From where I sit, the biggest issue here is getting men to step up to the plate. You hit the nail on the head when you talked about women doing most of the non-pastoral work. How do we get men to take the lead? I wonder if this is a reflection of our culture at large, where it is assumed that women should work outside the home, etc. Have we taught men to be observers, rather than participants? How do we change that?

The other big problem is that the whole thing is circular.... We pay pastors, and have expected them to carry more of the load, because they obviously have more time than others who have a full time job outside the church. Then the church is often made to feel guilty for not paying their pastor enough. (For the record, you didn't do this at all.) I've been in a church where the congregation was told that because the pastor had taken on a $1000/month mortgage (instead of living in the parsonage), and had to also pay for cable, music lessons, etc., we needed to pay him more. Never mind that many in the congregation were on limited budgets and didn't have the luxuries he assumed his family was entitled to. Then, because his wife was the director for the musicals and put lots of time into it, we had to pay her, too. It didn't matter that every time she was there for a practice, so were others from the church. They were "supposed" to volunteer. But because her husband was in full-time ministry, she was supposed to be paid. The vicious circle is perpetrated from both sides. How do we break it?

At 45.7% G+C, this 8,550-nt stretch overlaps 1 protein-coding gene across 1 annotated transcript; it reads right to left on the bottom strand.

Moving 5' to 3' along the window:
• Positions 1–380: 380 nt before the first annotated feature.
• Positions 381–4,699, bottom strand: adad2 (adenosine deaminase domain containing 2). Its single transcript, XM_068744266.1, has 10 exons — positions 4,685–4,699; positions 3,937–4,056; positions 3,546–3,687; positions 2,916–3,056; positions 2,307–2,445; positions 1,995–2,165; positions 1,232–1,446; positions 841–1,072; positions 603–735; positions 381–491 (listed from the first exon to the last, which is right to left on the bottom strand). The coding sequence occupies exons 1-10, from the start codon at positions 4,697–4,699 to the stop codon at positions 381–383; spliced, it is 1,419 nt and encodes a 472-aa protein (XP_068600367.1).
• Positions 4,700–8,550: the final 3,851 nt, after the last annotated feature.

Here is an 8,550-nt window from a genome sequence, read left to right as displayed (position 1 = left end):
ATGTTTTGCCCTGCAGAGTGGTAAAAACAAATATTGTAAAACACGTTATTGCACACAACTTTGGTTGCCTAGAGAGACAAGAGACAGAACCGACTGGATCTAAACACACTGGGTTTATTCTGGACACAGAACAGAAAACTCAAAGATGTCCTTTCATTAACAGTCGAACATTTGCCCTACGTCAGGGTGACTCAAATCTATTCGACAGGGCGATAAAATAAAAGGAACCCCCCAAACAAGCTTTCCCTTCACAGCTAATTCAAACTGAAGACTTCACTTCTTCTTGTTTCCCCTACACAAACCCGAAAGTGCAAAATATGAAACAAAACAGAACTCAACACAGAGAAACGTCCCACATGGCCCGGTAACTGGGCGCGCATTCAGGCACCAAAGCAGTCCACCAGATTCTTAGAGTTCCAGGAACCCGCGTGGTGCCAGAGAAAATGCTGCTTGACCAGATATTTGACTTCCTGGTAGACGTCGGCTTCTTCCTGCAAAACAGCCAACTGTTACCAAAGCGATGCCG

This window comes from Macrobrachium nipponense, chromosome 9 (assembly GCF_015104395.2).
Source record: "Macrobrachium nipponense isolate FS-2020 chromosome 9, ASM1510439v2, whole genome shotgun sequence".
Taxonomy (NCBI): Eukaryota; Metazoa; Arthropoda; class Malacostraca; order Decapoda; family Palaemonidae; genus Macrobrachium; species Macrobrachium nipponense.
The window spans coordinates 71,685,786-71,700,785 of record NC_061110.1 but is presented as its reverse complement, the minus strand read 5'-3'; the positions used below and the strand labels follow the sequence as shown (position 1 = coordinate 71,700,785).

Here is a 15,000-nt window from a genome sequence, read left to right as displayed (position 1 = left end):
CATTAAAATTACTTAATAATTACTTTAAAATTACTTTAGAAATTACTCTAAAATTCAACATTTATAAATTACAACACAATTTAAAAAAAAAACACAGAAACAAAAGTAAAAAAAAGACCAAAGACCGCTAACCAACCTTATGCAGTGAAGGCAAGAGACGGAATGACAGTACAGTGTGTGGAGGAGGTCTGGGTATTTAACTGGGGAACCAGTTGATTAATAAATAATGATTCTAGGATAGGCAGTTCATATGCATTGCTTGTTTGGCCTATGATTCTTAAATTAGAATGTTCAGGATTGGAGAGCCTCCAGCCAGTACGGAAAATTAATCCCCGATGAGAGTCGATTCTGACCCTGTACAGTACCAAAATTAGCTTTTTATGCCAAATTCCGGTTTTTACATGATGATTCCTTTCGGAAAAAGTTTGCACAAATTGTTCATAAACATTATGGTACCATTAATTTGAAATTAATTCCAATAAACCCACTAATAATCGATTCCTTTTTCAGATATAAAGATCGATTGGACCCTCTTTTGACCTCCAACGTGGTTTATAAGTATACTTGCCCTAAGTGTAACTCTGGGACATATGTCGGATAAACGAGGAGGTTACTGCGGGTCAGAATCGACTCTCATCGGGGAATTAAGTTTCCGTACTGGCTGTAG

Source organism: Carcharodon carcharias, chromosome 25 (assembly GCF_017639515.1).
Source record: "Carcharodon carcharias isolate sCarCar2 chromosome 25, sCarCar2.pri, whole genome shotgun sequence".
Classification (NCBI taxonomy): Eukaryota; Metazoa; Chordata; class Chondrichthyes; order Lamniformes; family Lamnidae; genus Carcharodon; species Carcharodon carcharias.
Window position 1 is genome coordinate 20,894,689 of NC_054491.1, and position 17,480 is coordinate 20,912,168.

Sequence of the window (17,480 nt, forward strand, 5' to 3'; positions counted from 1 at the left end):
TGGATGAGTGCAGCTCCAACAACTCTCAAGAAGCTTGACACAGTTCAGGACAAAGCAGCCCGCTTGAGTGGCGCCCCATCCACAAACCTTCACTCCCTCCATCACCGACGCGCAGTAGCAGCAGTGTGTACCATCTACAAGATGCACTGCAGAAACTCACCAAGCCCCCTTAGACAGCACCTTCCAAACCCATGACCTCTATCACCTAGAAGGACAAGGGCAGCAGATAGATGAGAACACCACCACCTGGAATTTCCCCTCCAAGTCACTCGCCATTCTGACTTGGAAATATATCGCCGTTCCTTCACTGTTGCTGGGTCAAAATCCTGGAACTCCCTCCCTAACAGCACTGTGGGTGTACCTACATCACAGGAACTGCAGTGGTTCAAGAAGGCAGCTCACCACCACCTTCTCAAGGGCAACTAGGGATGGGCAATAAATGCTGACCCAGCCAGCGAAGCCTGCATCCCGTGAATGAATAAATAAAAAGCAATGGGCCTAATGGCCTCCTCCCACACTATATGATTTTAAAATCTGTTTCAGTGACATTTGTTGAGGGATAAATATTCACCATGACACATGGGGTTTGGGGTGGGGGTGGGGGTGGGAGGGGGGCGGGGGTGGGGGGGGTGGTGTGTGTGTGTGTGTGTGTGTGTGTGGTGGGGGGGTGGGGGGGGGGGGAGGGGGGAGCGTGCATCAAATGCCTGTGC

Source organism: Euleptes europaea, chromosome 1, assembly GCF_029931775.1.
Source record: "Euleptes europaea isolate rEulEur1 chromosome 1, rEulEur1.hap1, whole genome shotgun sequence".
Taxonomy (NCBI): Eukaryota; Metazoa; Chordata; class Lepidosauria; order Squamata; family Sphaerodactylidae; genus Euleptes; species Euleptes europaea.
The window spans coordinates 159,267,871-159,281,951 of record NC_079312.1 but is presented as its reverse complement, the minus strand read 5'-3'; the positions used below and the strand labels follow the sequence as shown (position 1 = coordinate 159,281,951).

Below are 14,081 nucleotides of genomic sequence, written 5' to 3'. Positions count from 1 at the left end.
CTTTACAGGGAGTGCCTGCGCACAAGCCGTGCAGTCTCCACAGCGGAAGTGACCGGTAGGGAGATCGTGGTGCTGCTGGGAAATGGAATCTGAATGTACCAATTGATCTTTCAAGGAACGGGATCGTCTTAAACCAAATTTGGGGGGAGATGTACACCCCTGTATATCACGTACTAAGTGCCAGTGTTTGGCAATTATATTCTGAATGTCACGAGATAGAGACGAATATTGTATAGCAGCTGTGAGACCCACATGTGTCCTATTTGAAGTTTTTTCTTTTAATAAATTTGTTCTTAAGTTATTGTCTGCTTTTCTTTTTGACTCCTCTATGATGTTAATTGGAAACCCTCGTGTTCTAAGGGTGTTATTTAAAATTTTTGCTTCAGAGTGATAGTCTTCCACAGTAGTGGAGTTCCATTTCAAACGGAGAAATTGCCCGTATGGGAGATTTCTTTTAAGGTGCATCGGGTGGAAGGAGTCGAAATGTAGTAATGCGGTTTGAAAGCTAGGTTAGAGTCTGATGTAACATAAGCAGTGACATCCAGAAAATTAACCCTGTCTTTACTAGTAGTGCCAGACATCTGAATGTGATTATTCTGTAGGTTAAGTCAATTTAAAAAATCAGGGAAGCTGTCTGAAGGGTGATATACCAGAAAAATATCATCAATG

In every church, there are a few people who do a majority of the work. Maybe a lot of this issue comes down to getting everyone to see the importance of all the church sharing the work....


Arthur Sido said...

Hey Debbie,

I think a couple of things that need to happen include:

a) an emphasis on what the church is or is not, why we gather, what we should be focusing on, what is evangelism and what is entertainment. Few people have given much thought to what the church is, and therefore they assume that it is what they see in front of them: buildings, pews, classes, programtic services (you have seen what sort of stink it causes if you don't have a bulletin in church!)